Restaurants close earlier or close dining rooms


  • Restaurants are closing earlier or closing their dining rooms due to labor shortages.
  • They say it means they can provide better and faster service and save money on manpower.
  • But a cafe owner said some staff actually quit after cutting their hours.

If you’ve eaten at the restaurant recently, you might have noticed it was a little different.

Some restaurants open later and close earlier, while others close their dining rooms completely.

In some places, this is due to the increase in cases of the Delta variant or a lack of ingredients due to supply chain issues. But many restaurants say it’s because of the huge labor shortage.

Independent restaurants and chains, including McDonald’s, Chick-fil-A, and Starbucks, have changed their opening hours or switched to take-out only, both because they can’t find enough staff to operate as usual and because labor is becoming more expensive.

Many restaurants Insider spoke to said they had no choice but to reduce hours or close their dining rooms.

Willie Degel, the owner of Uncle Jack’s Steakhouse, said his Manhattan West Side restaurant, which was open 11 a.m. to 11 p.m. seven days a week before the pandemic, is now only open from 12 p.m. to 9 p.m. from Monday to Friday. The chain’s restaurants in Georgia also operate on “minimum hours,” he added.

“In the restaurant business, you have to control every penny,” Degel said. He based the new hours of operation on restaurant sales and labor costs per hour.

“It’s all numbers,” added Degel. He decided not to close Uncle Jack’s dining rooms because there were mostly sit-down dinners.

Robert Cvetkovski, CEO of Rhumcay Island Grille, a 700-person restaurant in Destin, Fla., Has cut back most of its nighttime entertainment.

“Due to the limited staff, we had to decide on the quality of life of the already overworked team members,” said Cvetkovski. He said he believed eliminating nightlife and nighttime hours would help create a more stable environment.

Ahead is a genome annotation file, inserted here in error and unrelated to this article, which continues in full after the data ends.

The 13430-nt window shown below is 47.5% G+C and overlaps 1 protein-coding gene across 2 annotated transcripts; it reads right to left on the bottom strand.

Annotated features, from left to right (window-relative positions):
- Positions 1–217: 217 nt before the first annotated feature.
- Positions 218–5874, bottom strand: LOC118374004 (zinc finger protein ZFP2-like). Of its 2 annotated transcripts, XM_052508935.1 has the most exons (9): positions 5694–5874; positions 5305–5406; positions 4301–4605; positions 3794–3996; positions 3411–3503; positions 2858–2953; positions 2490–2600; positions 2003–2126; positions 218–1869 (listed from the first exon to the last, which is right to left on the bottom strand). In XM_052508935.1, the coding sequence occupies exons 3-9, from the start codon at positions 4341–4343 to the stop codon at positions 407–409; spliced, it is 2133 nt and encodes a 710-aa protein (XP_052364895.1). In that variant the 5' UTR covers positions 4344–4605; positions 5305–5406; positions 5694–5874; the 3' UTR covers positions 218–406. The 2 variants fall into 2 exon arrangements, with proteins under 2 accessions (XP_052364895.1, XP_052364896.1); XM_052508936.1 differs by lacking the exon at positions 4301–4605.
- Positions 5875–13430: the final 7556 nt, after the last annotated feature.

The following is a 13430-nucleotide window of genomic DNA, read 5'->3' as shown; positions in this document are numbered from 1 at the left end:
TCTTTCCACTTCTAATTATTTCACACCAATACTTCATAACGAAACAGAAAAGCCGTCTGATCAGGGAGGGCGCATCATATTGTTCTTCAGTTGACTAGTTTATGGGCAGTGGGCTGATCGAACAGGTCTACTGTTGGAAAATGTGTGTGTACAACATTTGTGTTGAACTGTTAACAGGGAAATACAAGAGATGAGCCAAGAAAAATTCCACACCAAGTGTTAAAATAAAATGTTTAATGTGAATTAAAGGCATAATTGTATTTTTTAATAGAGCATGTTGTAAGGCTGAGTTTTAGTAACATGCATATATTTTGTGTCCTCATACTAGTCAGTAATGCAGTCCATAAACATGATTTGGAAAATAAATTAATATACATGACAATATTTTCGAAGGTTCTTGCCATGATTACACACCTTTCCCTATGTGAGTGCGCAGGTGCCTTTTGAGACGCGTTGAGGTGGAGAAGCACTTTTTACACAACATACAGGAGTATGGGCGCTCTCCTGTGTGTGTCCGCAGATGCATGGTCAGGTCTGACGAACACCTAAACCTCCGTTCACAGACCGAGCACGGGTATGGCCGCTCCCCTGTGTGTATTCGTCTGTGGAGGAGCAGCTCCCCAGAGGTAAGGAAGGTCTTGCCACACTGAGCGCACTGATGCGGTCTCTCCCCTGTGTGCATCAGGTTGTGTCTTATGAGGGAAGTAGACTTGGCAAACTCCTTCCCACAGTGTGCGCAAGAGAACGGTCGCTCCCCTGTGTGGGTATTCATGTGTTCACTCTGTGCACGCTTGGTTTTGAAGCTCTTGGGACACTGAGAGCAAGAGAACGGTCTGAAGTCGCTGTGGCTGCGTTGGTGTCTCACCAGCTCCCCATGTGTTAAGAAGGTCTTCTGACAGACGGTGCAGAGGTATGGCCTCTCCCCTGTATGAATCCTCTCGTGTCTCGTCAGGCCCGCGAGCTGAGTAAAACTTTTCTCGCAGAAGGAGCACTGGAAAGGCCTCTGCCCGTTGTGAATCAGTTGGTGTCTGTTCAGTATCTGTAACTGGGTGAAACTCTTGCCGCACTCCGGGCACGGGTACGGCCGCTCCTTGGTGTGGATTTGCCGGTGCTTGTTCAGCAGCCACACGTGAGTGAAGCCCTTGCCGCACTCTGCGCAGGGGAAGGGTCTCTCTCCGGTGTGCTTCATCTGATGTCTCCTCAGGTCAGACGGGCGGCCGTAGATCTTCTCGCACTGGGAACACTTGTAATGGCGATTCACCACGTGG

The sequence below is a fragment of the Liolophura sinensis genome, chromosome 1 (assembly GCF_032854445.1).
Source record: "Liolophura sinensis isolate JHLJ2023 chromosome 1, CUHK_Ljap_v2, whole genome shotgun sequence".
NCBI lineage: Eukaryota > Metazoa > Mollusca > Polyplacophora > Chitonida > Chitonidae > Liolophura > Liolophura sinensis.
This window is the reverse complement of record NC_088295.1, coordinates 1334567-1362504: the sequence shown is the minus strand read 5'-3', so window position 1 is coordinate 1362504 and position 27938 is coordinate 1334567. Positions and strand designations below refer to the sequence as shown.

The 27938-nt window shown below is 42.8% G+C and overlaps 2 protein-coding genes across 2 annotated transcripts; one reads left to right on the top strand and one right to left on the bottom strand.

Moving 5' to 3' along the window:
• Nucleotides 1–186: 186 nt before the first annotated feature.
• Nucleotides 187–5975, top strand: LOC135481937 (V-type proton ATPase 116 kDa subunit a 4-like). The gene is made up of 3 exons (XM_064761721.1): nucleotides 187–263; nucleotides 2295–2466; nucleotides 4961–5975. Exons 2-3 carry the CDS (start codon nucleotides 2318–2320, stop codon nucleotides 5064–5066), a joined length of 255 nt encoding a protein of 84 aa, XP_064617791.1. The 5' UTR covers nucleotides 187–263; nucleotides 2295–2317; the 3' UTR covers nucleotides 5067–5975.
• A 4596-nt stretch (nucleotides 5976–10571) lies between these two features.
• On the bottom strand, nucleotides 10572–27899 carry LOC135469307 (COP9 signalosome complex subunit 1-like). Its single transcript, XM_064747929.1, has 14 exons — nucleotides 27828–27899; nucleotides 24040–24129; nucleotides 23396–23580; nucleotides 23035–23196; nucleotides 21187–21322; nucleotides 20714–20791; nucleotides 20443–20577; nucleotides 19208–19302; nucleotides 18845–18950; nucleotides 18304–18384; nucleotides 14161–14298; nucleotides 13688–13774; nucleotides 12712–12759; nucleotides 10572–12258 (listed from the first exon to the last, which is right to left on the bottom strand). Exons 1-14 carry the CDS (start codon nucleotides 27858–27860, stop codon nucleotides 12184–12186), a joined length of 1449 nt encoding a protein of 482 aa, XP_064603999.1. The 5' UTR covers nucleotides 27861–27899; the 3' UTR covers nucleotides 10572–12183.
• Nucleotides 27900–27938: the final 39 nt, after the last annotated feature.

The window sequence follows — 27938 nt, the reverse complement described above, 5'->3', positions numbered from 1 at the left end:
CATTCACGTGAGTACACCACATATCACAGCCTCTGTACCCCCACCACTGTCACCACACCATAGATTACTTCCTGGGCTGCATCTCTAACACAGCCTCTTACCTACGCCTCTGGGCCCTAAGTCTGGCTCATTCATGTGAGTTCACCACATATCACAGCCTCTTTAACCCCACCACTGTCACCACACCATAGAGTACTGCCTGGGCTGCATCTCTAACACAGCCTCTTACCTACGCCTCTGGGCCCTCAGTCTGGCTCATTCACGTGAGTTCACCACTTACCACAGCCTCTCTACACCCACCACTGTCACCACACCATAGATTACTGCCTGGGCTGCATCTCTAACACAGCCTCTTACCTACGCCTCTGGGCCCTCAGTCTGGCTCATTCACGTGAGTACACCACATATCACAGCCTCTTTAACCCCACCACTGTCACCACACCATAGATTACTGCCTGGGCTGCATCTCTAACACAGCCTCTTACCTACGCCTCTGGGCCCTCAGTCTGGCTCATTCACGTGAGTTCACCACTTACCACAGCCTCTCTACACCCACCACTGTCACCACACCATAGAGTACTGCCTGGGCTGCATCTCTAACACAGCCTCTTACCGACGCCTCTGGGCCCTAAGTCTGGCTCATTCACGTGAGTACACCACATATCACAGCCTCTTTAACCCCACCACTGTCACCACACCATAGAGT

Robin LaForge, owner of Cheniere Shack in West Monroe, Louisiana, decided to close his restaurant two days a week and close it an hour earlier on other days, after its workforce shrank by about three-quarters.

LaForge said this meant customers got better service and better food, although he said it helped drop revenues by up to 40%.

But changing a business’s hours of operation can actually make it more difficult to find staff. Mirna McCormack, owner of the Korner Cafe in Lewisville, Texas, said some staff quit after changing the closing time from 9 p.m. to 3 p.m. because they could only work evenings.

Most restaurants planned to reduce their opening hours in advance, but some closed randomly after running out of staff. This includes Joey’s Chicken Shack in Pennsylvania, which closed for a day because it was understaffed. A burrito restaurant in Georgia also had to temporarily reduce its hours of operation after all of its staff left.

Some restaurants have temporarily stopped eating in or take out

Bombay Mahal in Brunswick, Maine, has closed its dining hall and switched to take out only.

Owner Raj Sharma told Insider that during the pandemic, the restaurant had many new customers who only ordered take out. Sharma said the new model is working “very well.

Kelly’s Gingernut Pub in Cape Charles, Va., Is one of the few others that has done the opposite by stopping take-out. Co-owner Colleen Kelley said she wanted to prioritize restaurant patrons to make sure service was prompt and the food was of a high standard.

But sometimes the orders were even slower than usual. “You ask [diners] please be patient, but sometimes they forget, “she said.” They get mad, and then you get a bad review. “

Do you work in the restaurant business? Do you have a story? Email this reporter at [email protected]

Loading Something is loading.

Leave A Reply

Your email address will not be published.